Via Anne Thompson comes word of the passing of director of photography William A. Fraker. Fraker wasn’t one of the biggest names in cinematography of the later 20th century, but he had a definite knack for atmosphere and direct storytelling, and wasn’t afraid to take on highly diverse and unusual projects. His CV included everything from “Tombstone,” “Vegas Vacation” and “War Games” to such ultra-culty projects as Ralph Bakshi’s “Coonskin,” Theodore Flicker’s spy-satire “The President’s Analyst,” Curtis Harrington’s “Games,” and the underrated musical biopic “American Hot Wax.” Of course, he also worked on a couple of bonafide sixties mega-blockbusters, the ur-action cop movie, “Bullitt,” and the horror masterpiece that still reverberates whether any of us likes it or not, “Rosemary’s Baby.”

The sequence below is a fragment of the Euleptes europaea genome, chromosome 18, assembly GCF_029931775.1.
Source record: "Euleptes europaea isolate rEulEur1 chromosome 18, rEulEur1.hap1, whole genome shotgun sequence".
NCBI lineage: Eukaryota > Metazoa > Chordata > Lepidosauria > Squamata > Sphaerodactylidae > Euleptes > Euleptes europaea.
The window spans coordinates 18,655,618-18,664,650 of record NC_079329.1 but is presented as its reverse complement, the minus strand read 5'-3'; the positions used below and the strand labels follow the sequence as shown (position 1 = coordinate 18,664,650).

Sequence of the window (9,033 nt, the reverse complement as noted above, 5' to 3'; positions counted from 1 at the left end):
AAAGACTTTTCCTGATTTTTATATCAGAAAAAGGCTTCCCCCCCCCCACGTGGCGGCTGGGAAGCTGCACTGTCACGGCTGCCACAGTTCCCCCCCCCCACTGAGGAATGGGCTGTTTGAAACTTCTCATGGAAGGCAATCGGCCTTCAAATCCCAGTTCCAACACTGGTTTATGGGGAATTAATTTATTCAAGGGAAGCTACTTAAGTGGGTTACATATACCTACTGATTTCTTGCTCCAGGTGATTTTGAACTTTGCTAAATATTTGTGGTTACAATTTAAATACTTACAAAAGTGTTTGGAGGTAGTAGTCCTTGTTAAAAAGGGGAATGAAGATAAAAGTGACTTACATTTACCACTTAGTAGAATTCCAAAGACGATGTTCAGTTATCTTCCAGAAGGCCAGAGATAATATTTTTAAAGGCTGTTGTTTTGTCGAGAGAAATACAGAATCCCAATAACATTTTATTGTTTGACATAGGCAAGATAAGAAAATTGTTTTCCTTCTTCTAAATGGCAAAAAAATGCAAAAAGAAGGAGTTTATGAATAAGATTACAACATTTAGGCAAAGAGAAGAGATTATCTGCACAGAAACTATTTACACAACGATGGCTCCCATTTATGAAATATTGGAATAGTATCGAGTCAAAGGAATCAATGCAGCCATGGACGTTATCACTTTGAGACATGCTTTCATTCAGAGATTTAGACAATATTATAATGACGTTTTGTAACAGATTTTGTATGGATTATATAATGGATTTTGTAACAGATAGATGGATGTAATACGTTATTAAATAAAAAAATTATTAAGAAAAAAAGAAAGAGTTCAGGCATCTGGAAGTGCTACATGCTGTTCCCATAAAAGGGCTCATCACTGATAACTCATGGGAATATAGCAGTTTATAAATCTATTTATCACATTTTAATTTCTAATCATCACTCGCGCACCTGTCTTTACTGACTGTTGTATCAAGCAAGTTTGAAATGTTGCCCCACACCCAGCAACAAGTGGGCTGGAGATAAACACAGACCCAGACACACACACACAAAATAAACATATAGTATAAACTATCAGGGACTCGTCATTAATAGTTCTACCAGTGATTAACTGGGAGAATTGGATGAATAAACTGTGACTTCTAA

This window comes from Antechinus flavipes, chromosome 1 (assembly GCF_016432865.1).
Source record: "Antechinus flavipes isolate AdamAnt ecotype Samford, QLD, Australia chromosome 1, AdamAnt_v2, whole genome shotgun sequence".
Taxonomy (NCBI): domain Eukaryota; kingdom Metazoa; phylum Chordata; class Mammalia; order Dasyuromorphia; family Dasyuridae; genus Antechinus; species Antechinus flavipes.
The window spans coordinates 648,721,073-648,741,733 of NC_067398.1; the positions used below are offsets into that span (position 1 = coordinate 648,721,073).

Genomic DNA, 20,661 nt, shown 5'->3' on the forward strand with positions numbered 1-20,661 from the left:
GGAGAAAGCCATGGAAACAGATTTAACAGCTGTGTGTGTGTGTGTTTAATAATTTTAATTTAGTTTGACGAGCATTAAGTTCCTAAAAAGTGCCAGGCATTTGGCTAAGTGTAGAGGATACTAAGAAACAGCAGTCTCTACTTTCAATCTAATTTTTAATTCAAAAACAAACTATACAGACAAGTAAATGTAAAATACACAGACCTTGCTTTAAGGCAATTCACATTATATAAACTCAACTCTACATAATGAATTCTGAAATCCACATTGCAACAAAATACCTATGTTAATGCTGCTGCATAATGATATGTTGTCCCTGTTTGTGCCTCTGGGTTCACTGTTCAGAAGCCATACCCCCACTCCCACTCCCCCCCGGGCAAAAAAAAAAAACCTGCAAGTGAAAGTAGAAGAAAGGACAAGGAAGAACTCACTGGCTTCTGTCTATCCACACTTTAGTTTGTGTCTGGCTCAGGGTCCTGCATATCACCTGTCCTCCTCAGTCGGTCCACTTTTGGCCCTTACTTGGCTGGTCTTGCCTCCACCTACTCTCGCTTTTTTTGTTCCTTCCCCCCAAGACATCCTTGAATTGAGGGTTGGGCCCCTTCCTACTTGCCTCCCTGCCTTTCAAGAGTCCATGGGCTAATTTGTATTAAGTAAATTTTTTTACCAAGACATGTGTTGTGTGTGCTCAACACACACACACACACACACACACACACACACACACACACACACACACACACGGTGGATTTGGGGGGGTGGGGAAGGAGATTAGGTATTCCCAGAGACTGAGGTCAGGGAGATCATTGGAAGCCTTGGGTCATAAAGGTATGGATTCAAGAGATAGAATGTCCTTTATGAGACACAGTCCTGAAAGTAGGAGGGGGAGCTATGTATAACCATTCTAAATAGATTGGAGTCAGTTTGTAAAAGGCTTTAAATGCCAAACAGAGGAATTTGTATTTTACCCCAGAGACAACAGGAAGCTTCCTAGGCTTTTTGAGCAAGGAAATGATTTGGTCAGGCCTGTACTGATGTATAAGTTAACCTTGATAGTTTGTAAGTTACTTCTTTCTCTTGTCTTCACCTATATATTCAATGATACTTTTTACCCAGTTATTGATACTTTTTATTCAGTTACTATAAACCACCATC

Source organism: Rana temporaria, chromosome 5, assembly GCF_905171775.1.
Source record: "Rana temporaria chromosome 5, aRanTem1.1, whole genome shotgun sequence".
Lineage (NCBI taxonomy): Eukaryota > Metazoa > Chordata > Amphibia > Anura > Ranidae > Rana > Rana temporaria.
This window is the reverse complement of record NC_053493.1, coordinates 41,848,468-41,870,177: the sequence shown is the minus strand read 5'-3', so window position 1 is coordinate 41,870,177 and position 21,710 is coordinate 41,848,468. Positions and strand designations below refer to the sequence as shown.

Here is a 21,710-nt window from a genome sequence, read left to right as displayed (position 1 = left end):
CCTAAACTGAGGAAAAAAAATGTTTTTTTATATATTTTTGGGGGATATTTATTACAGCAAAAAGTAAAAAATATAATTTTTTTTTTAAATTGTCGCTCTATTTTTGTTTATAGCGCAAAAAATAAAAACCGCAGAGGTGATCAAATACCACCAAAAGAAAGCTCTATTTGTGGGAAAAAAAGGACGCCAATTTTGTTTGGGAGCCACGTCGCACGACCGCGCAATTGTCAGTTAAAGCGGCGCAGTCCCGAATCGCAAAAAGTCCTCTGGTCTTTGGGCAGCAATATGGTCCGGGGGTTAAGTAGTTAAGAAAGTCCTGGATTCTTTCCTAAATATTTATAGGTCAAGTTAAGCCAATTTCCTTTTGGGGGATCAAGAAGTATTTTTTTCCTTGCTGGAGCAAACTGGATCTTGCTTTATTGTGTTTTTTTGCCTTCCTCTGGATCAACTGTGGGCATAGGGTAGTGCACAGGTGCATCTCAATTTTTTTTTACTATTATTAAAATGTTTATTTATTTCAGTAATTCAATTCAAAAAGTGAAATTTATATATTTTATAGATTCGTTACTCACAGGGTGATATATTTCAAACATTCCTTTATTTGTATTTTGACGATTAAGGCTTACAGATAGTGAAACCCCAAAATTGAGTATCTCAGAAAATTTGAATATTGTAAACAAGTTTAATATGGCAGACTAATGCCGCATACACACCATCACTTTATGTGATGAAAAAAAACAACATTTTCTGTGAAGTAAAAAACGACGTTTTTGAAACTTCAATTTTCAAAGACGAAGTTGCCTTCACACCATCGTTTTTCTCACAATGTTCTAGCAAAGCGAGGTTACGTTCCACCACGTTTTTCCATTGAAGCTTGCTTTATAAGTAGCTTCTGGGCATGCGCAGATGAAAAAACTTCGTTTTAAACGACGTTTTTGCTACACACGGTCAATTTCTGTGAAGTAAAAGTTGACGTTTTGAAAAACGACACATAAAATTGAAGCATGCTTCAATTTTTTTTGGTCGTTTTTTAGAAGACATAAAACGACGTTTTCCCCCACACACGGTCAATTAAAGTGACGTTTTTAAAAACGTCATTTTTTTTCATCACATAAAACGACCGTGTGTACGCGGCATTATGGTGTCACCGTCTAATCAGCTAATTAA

Below are some clips which show what a versatile director of photography like Mr. Fraker can do, starting with the obvious, which really shows that Fraker knew his way around shadows.
More after the flip.